BY ROD WALKER
Julien Gums has played in the Mercedes-Benz Superdome just once.
He was around 9 or 10 at the time, playing for the Easton Rhinos park ball team during halftime of a Saints game.
Gums, now a senior quarterback at De La Salle, was too young to remember many details about that game in the Dome.
But he knows he, and everybody else who has ever walked the halls at 5300 St. Charles Ave., will remember his next one in the Dome.
De La Salle plays University High in the Division II championship game at 3:30 p.m. Friday.
“It’ll probably be some tears when I get in there,” he said. “It took us three years to get here.”
Well, it actually took longer than that. Much longer.
It’s been 56 years since the Cavaliers played for a state championship.
Gums, who scored three touchdowns two weeks ago in the semifinals, is a big reason.
He has rushed for 1,141 yards and 15 touchdowns and thrown for 1,096 yards and 12 touchdowns.
The right arm that has thrown every one of those yards has a tattoo on it that motivates Gums, but it could also serve as a battle cry for the De La Salle football program.
“Without struggle, there is no progress,” it reads.
The Cavaliers have steadily progressed since Gums took over as the starting quarterback his sophomore season. They didn’t lose a regular-season game the past two seasons.
Now he has just one more game left.
De La Salle coach Ryan Manale, the architect who resurrected the program, will miss having Gums and the other 18 seniors around.
“Julien is unbelievable,” Manale said. “And I’m not even talking about football. He’s a kid that if you ask any teacher at the school about, you won’t find one who will say something bad about him. He’s humble and works extremely hard. On top of that, he’s a gifted quarterback. He’s special. He’s just a winner.”
But the Gums you see now is not the one Manale saw four years ago.
Gums, or “Juju” as many of his peers call him, is now a muscular 5-foot-11, 220 pounds. That’s a long way from the scrawny 5-foot-8, 160-pound frame he carried around as a freshman.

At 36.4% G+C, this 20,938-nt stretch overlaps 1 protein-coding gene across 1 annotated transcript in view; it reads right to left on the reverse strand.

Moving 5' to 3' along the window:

It was when he injured his shoulder during his freshman year against John Curtis that he realized something had to change.
“I said that can’t happen anymore, and I worked hard, so I had to get bigger and faster and stronger,” Gums said.
It also helps that he’s a pretty good chef. Lasagna, he says, is his best dish. In fact, he’d like to major in culinary arts in college.
His mother, Juliette, after whom he is named, taught him to cook. Her name, along with praying hands, is inked on his left arm.
“That’s my way of telling God to always watch over her and makes sure she’s OK,” Gums explains. “Other than God, she comes first in my life over everything. School, girls, everything. She means everything to me.”
His mom and four siblings moved to Texas when Gums was in ninth grade. He decided to stay in his hometown of New Orleans, where he lives with his father, Herbert Gums.
“I talk to them every day, but I don’t get to see them every day,” Gums said. “But I’m glad I stayed. I made a good choice.”
His siblings now are his De La Salle teammates.
“I don’t get to see my brothers, so I am always happy to do anything for my brothers on this team,” Gums said. “That’s why I make sure everybody on the team is doing the right thing. I just like to be there for my teammates, no matter what it is they need.”
His next stop is Nicholls State. He has verbally committed to the Colonels and is expected to play running back.
Despite his lofty stats, Division I schools never flocked to De La Salle to try to sign him.
“He’s the most underrated running back and linebacker you’ll find,” Manale said. “The only reason is the eye test because they see him as being a couple inches shorter than they like. But he is a football player.”
Manale gets to coach Gums one last time Friday.
Gums will text his mentor, Kenneth Polite, before the game just like he always does.
Then he’ll try to do what he’s done all season long: lead the Cavaliers offense.
He’s done it this season despite being hampered by back spasms and a sometimes-gimpy ankle.
“I’ve always just tried to give every breath in my body to help us win,” Gums said. “I fought the pain and just said forget it. I can’t worry about the pain. I just worry about winning. I am just grateful that I was blessed with the talent and just thankful I gave my all.”